The central issue which has made people vote for strikes is the pay cut. We’ve been offered 2.5 percent at a time when inflation is nearly twice that. The basic pay for a postal worker is £323 a week – for a hard job.
We need better pay, not more pay cuts. But there are many other issues involved.
If you asked everyone why they had voted for a strike then you would get a hundred different answers.
It’s about the attempt to screw more out of fewer people. It’s about the destruction of a public service. It’s about bullying from management.
It’s about 2,500 Post Office closures, privatisation, 40,000 job losses, attacks on pensions and mail centre closures.
If there’s one phrase that sums it up, it’s the quote from chief executive Adam Crozier, who gets £1 million a year, that postal workers are 25 percent overpaid and 40 percent underworked.
There’s a myth going round that a post strike can no longer be effective.
But, although private firms have penetrated into collecting and sorting mail, over 99.5 percent of it is still delivered by Royal Mail workers.
The private firms don’t have the national infrastructure, and therefore we can be very effective if we strike.
And it will hit big firms hard. A dozen or so utilities, banks and retailers are responsible for a huge swathe of mail traffic. They squeal when we stop work.
This can be a very popular strike, because we are defending a public service. Other public sector workers are also facing wage curbs and job cuts. We should seek to work closely with them and to strike together if possible.
We need both the power of a strike and political presssure on the government. The government is still our employer and we should not let it slide off the hook.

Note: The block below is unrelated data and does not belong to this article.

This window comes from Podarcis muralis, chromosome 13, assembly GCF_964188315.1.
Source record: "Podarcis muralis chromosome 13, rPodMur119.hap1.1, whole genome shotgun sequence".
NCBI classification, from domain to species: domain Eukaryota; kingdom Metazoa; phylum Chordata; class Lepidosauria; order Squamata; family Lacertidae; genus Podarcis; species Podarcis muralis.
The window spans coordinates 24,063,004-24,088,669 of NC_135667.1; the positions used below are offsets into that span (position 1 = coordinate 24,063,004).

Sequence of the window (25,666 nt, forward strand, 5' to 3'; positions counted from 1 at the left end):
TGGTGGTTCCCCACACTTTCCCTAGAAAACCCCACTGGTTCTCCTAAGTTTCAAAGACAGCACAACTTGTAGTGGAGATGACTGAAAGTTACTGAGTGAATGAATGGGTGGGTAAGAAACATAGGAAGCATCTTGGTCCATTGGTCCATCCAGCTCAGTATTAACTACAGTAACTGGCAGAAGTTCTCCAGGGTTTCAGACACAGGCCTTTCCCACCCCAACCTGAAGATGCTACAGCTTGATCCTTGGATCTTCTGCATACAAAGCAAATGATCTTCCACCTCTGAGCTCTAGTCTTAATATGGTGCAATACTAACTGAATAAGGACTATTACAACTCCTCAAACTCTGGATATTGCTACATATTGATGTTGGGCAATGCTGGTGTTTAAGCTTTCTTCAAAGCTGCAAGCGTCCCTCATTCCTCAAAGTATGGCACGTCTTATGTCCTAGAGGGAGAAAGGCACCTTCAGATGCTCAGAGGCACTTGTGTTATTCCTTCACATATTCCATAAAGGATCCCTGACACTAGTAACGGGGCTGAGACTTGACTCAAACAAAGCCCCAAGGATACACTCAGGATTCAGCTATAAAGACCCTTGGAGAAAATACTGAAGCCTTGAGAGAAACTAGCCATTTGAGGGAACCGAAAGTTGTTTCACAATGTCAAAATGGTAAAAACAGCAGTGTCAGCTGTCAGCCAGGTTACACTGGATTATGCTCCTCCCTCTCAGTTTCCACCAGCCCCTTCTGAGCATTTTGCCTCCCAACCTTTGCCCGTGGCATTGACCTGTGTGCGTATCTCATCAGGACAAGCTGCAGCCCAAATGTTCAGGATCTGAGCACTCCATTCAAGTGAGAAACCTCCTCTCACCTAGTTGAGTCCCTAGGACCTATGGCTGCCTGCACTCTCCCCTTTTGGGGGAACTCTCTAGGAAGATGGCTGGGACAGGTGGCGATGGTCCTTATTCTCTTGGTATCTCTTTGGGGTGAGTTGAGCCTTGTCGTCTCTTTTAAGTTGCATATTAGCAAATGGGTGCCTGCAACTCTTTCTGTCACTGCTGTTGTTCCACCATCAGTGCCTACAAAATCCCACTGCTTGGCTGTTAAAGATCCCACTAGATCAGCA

It is Gordon Brown’s responsibility to decide what happens now. It is Labour which is allowing Royal Mail bosses to launch the attacks on us.
Speaking personally, I’m one of those who thinks we should break from Labour as a union.
If there’s a good strike vote, then the union will go back to Royal Mail to see if they will offer a decent rise.
Let’s hope they will. But they have been hard-faced so far.
We need to turn the vote into action and to win the public on the basis that we’re heading up a fight and defending the services they use every day.
Royal Mail now has a policy of imposing punitive sanctions whenever there’s a post strike – official or unofficial. They may try it this time, but we should stand up to them.
I was privileged to work with the Manvers post strikers in South Yorkshire.
There, over a period of time, there were more than 20 strike days. It was 100 percent solid and got a good deal.
At the end management had to back off from sanctions because the workforce wouldn’t accept them.
We have to be strong nationally over this.
I hope everyone will back us, and that postal workers can speak at civil service workers’ meetings, NHS workers’ meetings, local government workers’ meetings and so on.
There should be joint rallies and protests. A victory for us would be a boost for everyone, and for public services not profit. Let’s win together.
Royal Mail has awarded its chief executive hundreds of thousands of pounds in bonuses in a move that will increase workers’ anger over pay.
Adam Crozier is understood to have received a bonus of up to £370,000 and further benefits, taking his total package to more than £1 million.
Details of Crozier’s pay will be revealed in Royal Mail’s accounts and financial results for the past financial year.
John Farnan speaks in a personal capacity.
Public sector pay rally
Thursday 14 June, 6.30pm, Friends Meeting House, Euston Road, London. Speakers invited: Steve Sinnott (NUT general secretary ) and Mark Serwotka (PCS general secretary)